The Washington establishment has given guarded approval to certain "good bank/bad bank? policies. This strategy allows a bank to spin-off its troubled assets intoa limited-service bank or liquidating trust. A liquidation plan is prepared for each asset in the "bad" bank, and the asset values are marked-to-market and discounted. Investors buy the bank's securities, betting that the proceeds of the liquidation will be sufficient to repay the debt on time. In 1988, Mellon Bank set the standard for this approach with its Grant Street Bank project, successfully exorcising a $1 billion problem.

Another emerging concept is "loan-splitting." In this method, banks would be allowed to put a portion of a none-accruing loan bak on current status if it qualifies, thereby improving income. Some studies have shown that, if applied, this technique could boost bank earnings on the average of 10.4 percent for money-center banks and 5.6 percent for regional banks. Properties once categorized as totally nonperforming could regain a measure of their stature. If approved by the regulators--and that remains a big "if" --the bank could reduce its reserve requirement and liberate dollars for other uses, such as for building a stronger capital-to-asset ratio.

However, as of this writing, the loan-splitting concept already may have met an untimely death. In the present, hostile environment, taxpayers and regulators are skeptical, being recently burned by the S&L debacle. Opposition is strong. The idea sounds too much like "smoke and mirrors" and creative accounting. Suffice it to say, the financial industry, Congress and even the industry regulators seem open to suggestion.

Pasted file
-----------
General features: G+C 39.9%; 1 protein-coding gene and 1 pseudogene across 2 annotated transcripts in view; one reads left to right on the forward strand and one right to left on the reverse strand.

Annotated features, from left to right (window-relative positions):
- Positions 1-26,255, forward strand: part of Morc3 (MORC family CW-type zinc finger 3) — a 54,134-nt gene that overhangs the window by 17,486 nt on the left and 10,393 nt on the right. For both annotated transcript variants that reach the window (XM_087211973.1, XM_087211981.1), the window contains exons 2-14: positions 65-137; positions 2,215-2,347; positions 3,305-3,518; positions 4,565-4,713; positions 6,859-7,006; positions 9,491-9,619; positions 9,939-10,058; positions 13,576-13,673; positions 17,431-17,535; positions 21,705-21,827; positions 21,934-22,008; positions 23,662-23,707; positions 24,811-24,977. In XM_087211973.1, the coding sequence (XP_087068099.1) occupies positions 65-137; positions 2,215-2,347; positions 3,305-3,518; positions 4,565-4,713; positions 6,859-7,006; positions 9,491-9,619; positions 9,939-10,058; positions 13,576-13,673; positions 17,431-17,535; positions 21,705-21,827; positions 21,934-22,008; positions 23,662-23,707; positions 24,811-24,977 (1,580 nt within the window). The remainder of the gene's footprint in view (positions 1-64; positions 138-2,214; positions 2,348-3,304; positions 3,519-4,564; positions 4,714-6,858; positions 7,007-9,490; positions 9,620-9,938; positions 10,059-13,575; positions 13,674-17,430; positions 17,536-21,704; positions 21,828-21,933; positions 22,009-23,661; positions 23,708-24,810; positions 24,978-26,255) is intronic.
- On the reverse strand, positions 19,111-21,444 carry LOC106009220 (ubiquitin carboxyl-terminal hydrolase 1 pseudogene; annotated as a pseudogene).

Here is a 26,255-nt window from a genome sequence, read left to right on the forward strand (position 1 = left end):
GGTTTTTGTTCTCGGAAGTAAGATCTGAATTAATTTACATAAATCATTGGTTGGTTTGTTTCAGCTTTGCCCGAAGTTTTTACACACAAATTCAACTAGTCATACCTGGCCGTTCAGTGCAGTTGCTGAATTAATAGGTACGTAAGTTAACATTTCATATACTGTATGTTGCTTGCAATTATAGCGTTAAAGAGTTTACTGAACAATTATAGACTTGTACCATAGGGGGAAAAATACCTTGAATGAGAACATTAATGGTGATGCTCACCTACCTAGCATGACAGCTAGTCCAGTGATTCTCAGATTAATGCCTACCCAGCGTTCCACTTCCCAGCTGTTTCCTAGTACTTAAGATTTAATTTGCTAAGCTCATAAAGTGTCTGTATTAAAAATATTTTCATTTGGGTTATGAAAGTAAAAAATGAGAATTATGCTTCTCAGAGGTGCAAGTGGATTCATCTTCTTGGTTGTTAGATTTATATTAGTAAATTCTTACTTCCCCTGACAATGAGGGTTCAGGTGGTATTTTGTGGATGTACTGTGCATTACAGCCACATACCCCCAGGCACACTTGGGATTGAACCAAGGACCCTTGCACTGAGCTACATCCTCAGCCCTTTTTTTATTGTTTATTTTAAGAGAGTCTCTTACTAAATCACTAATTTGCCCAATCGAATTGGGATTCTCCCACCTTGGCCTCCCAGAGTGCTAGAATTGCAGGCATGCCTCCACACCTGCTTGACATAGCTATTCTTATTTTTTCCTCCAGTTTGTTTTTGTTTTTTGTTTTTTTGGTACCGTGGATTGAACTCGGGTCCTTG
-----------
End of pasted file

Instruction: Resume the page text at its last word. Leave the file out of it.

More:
Without doubt, the banking and insurance industries and the commercial real estate market will continue to evolve. The time is approaching when divesting of commercial real estate loans will become both economically feasible and necessary to a lending institution's existence. Portfolio-management practice, once reserved only for investment and liquidity accounts, will be applied to loan portfolios, as institutions continuously strive to optimize the productivity of capital in a capital-competitive world.

Will you be ready?

Leonard Stern is first vice president for corporate communications at Univest Financial Group, Inc., a loan portfolio management services firm based in Atlanta.
COPYRIGHT 1991 Mortgage Bankers Association of America
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Title Annotation:Office of the Comptroller of the Currency and Office of Thrift Management descend on banks and thrifts to assess extent of damage caused by the fall of the commercial real estate market
Author:Stern, Leonard
Publication:Mortgage Banking
Article Type:Cover Story
Date:Jul 1, 1991
Previous Article:The rise and fall of the U.S. office market.
Next Article:Managing through the crisis.